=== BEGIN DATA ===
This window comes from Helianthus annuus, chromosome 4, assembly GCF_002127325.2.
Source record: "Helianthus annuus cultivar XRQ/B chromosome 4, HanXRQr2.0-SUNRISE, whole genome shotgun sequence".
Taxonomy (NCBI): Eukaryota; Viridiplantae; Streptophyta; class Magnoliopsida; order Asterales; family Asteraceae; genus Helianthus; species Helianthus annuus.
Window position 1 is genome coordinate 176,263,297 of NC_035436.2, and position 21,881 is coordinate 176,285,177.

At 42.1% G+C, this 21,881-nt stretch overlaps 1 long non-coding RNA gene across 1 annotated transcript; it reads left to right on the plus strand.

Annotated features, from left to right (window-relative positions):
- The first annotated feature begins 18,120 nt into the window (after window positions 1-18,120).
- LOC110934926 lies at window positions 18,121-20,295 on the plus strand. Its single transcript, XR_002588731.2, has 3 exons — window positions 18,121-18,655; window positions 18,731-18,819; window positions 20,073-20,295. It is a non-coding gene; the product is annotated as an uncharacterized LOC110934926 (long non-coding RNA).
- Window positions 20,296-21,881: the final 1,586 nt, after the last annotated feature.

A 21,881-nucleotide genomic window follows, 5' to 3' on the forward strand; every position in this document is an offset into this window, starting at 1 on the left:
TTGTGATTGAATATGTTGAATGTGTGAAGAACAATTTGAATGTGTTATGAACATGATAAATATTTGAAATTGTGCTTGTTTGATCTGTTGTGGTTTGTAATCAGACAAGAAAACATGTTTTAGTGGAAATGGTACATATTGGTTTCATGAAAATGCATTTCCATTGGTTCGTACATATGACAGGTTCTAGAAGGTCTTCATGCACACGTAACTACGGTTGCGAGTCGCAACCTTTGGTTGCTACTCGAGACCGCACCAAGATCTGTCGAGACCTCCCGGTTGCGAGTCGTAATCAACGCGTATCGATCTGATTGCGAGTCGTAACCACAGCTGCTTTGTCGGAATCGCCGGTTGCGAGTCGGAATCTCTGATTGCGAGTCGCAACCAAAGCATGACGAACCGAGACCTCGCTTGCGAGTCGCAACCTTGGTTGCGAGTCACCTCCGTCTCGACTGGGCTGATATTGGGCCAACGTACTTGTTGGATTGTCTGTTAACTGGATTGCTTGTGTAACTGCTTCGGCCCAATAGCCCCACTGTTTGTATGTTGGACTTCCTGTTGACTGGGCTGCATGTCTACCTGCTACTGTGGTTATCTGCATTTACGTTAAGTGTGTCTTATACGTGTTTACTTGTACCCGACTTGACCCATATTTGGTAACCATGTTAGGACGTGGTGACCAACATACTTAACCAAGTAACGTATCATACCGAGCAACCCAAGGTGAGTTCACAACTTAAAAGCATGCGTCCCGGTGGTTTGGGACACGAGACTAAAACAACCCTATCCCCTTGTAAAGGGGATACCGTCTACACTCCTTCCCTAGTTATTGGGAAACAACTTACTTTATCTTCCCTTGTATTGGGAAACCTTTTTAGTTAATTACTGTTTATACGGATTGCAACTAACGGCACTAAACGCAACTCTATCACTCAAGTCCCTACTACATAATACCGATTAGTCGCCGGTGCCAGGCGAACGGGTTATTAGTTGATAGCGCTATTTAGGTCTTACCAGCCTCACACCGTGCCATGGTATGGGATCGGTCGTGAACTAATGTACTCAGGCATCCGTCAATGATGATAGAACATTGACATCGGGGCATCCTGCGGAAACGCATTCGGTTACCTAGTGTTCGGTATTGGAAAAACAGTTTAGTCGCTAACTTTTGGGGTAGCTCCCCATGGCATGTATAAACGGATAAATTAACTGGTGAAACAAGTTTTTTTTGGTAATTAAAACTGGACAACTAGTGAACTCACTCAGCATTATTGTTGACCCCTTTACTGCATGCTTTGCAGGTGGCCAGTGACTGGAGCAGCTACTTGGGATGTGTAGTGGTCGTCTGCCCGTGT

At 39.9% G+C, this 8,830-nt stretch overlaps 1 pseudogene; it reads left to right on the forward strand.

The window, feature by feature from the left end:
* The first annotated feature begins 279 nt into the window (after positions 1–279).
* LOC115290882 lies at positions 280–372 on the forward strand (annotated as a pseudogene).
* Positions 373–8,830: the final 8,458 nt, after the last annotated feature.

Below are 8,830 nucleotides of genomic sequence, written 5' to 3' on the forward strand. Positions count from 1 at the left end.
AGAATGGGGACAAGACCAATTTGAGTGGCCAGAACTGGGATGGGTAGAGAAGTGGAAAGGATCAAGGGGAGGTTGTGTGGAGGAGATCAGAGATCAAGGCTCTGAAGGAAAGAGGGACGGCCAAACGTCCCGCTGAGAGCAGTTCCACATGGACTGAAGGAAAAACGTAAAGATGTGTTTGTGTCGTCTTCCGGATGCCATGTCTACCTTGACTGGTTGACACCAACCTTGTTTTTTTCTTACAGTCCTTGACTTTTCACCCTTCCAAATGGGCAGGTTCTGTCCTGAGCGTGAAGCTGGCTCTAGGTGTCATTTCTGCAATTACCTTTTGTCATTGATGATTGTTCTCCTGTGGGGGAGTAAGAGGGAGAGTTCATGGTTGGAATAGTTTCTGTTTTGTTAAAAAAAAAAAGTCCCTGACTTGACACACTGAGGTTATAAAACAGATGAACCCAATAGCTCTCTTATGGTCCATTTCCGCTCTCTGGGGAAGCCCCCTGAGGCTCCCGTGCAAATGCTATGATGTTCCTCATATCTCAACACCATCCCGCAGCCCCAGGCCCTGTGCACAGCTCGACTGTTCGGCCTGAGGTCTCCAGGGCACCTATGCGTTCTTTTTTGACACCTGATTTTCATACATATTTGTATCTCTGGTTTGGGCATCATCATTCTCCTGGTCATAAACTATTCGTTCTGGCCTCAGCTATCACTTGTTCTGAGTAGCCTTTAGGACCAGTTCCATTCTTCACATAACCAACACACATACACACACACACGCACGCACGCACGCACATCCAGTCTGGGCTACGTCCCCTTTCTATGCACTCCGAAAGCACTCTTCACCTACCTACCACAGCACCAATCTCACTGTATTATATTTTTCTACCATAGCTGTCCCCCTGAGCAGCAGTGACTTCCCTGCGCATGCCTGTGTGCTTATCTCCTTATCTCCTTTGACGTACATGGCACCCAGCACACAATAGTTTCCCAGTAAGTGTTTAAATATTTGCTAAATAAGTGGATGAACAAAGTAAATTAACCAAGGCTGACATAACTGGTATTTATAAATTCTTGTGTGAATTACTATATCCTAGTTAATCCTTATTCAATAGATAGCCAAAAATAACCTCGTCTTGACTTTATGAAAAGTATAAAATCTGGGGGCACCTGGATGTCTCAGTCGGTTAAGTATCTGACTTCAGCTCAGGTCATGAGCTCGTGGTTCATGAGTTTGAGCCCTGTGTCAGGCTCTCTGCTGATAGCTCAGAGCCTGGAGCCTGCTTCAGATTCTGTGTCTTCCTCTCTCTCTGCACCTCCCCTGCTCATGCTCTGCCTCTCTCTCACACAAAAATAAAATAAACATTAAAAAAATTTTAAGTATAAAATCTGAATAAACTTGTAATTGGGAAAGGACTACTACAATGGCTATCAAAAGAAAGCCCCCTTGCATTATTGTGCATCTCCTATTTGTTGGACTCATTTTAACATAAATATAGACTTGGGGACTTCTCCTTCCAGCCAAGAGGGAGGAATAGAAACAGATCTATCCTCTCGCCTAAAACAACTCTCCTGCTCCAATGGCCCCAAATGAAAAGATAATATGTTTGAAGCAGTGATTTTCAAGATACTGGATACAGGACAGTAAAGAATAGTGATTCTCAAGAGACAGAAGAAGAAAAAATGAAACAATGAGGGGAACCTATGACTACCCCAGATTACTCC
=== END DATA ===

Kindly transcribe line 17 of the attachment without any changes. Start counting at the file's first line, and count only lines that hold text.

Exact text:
Below are 8,830 nucleotides of genomic sequence, written 5' to 3' on the forward strand. Positions count from 1 at the left end.